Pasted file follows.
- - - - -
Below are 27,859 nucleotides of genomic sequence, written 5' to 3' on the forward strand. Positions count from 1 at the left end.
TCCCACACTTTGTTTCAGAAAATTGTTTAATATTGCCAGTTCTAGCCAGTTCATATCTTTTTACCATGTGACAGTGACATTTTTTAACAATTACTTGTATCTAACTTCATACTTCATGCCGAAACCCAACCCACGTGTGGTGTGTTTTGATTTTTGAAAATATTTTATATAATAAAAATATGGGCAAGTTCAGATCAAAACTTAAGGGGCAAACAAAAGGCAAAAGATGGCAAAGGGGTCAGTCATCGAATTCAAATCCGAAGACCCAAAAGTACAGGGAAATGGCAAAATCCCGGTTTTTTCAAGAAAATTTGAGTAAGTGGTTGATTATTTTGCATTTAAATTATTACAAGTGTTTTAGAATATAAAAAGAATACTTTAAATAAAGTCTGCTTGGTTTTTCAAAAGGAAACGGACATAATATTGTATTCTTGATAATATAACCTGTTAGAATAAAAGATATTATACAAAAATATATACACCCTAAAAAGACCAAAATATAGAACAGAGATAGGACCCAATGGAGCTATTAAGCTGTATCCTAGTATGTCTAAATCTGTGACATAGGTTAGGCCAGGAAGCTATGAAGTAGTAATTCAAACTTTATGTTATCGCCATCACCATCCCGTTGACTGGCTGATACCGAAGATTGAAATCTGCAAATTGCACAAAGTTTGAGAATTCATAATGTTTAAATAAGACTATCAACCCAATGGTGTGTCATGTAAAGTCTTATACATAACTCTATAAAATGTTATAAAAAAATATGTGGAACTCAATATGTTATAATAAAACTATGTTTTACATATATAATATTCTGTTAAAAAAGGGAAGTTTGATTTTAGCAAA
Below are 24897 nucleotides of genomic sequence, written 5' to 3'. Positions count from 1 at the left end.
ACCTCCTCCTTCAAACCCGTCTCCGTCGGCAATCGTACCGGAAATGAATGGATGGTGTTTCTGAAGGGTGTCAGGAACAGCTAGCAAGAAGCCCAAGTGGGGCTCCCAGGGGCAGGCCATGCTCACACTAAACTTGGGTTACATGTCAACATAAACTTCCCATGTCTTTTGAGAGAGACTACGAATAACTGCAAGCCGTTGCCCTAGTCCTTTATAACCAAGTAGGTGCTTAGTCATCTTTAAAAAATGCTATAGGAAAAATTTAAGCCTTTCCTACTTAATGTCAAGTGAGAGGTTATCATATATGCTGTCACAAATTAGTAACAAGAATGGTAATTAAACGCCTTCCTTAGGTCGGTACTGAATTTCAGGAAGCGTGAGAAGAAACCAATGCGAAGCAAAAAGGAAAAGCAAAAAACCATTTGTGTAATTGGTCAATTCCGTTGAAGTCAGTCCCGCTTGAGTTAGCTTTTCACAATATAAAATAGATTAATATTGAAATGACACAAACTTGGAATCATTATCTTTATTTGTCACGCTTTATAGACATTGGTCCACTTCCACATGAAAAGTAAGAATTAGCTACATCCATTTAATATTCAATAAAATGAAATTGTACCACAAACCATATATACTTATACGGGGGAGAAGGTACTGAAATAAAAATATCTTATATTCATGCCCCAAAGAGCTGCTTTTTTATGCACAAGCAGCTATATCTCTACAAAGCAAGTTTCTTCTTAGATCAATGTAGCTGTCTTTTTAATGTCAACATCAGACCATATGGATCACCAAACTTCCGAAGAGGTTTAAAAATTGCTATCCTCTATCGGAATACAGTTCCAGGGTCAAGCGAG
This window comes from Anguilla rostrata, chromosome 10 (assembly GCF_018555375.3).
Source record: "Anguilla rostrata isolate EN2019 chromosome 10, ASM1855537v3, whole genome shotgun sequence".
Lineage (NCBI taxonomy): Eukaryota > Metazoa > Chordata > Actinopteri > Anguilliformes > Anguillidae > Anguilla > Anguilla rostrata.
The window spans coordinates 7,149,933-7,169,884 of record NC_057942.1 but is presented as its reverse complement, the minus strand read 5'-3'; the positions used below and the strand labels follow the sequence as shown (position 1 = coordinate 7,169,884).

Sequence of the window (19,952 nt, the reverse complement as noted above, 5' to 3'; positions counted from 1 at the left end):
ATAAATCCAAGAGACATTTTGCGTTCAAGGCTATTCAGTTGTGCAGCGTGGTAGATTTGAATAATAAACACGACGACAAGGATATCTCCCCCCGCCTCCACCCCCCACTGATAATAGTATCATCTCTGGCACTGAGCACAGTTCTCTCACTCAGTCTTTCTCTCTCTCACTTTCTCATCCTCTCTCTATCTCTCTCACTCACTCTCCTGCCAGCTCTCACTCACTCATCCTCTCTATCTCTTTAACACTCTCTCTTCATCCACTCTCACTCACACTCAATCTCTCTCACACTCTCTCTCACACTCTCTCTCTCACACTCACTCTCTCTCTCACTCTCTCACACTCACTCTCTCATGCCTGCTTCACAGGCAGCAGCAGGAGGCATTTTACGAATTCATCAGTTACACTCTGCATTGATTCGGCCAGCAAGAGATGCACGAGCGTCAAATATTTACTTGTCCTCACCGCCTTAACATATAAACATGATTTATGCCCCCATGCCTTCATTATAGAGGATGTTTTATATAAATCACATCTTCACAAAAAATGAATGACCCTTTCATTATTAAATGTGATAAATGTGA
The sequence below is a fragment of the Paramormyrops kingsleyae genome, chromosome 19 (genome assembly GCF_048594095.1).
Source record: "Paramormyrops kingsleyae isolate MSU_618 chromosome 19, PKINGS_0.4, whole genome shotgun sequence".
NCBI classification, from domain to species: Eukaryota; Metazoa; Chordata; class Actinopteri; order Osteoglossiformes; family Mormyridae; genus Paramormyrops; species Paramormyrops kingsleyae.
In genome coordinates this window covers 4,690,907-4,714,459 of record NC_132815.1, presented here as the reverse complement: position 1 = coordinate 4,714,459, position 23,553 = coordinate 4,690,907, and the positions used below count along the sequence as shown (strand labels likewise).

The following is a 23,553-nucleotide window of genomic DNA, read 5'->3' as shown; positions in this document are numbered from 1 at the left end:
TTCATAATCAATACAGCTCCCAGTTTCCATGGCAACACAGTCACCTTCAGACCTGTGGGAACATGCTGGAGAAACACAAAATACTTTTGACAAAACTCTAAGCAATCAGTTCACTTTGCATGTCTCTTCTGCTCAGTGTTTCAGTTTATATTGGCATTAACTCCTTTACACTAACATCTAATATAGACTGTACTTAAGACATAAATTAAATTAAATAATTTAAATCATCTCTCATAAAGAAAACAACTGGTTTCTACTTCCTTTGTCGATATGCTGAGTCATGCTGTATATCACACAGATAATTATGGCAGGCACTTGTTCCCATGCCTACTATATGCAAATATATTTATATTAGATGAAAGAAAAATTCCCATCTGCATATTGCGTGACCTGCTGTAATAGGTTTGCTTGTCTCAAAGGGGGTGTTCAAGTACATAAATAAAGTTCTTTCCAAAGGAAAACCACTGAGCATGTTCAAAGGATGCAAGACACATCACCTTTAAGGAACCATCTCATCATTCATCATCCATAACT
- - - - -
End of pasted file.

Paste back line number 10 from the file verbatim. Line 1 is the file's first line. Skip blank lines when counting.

ATAAATCCAAGAGACATTTTGCGTTCAAGGCTATTCAGTTGTGCAGCGTGGTAGATTTGAATAATAAACACGACGACAAGGATATCTCCCCCCGCCTCCACCCCCCACTGATAATAGTATCATCTCTGGCACTGAGCACAGTTCTCTCACTCAGTCTTTCTCTCTCTCACTTTCTCATCCTCTCTCTATCTCTCTCACTCACTCTCCTGCCAGCTCTCACTCACTCATCCTCTCTATCTCTTTAACACTCTCTCTTCATCCACTCTCACTCACACTCAATCTCTCTCACACTCTCTCTCACACTCTCTCTCTCACACTCACTCTCTCTCTCACTCTCTCACACTCACTCTCTCATGCCTGCTTCACAGGCAGCAGCAGGAGGCATTTTACGAATTCATCAGTTACACTCTGCATTGATTCGGCCAGCAAGAGATGCACGAGCGTCAAATATTTACTTGTCCTCACCGCCTTAACATATAAACATGATTTATGCCCCCATGCCTTCATTATAGAGGATGTTTTATATAAATCACATCTTCACAAAAAATGAATGACCCTTTCATTATTAAATGTGATAAATGTGA